Several neighbors on the usually quiet Alletta Avenue in Lansdowne on Thursday stood outside looking at a fire-damaged home where a 90-year-old woman they loved died earlier that morning.
Neighbors identified the woman as Edna McCann.
"Just as sweet as she could be," said Susan Suter, who lived two doors down from McCann for three decades. "Over those 30 years, you couldn't ask for a much more loving, caring person."
The Baltimore County Fire Department responded to the call at 2:41 a.m. on the 2200 block of Alletta Ave. and found heavy fire had consumed the basement and smoke filled the one-and-a-half story home, according to a Baltimore County Fire spokesman.
A cause for the one-alarm fire, which caused about $100,000 in damages, has not yet been determined, said the spokesman, Fire Director Glenn Blackwell.
The fire raged for about 90 minutes and was finally extinguished after the Baltimore Gas and Electric Co. shut off a gas leak, which helped control the fire, Blackwell said.
The balloon-frame construction of the home made it easy for the fire to spread, Blackwell added.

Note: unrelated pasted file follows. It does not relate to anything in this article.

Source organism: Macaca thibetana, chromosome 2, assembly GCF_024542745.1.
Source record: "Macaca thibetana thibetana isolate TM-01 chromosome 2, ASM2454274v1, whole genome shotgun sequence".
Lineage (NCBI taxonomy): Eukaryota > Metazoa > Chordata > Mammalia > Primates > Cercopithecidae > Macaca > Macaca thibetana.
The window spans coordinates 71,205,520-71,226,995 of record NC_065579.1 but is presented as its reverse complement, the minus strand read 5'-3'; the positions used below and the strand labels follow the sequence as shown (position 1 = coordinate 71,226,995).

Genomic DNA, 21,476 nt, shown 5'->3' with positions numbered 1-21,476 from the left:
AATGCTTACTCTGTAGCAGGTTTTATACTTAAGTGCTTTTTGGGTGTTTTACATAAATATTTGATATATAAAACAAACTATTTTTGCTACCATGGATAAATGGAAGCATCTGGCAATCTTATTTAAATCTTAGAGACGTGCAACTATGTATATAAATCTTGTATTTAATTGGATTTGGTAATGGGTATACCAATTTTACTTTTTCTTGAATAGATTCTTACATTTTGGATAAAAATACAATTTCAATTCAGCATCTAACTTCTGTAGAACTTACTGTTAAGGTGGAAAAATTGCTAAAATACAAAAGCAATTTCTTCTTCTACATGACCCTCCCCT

A man, who neighbors identified as McCann's 60-year-old son, Bobby, was found outside the home and taken to the burn center atJohns Hopkins Bayview Medical Center.
Blackwell described the injuries as potentially serious.
A firefighter also suffered non-life threatening injuries, Blackwell said, and was taken to St. Agnes Hospital, 900 Caton Ave., for treatment.
As police stood inside the burned-out home, several neigbors reflected on their feelings for McCann.
Suter recalled how active McCann was.
"She's been helping me with (my grandson, David,) getting him off the bus at 2 o'clock," Suter said as she fought back tears. "It's just sad."
Despite turning 90 in June, Suter said she often saw McCann doing yard work or washing her car, which she still drove.
Richard Brown lived across from McCann for 25 years and noted that McCann was well-respected by the entire neighborhood.
"People got so much respect for her," Brown said. "It's hard to find a parking spot (on this street), but nobody would park in front of her house so she could just back in and pull out.
"She was always just a very fine person that has respect for everybody."
Betty Colvin lived near McCann and said she was close with her and would drive her to the doctor if necessary.
Colvin, too, remarked about how active and independent McCann was.
"She was really in pretty good shape," Colvin said. "She was going all the time in the garden."
"If you needed anything, she was there," she added.
Liz F. Kay contributed to this storyCopyright © 2015, The Baltimore Sun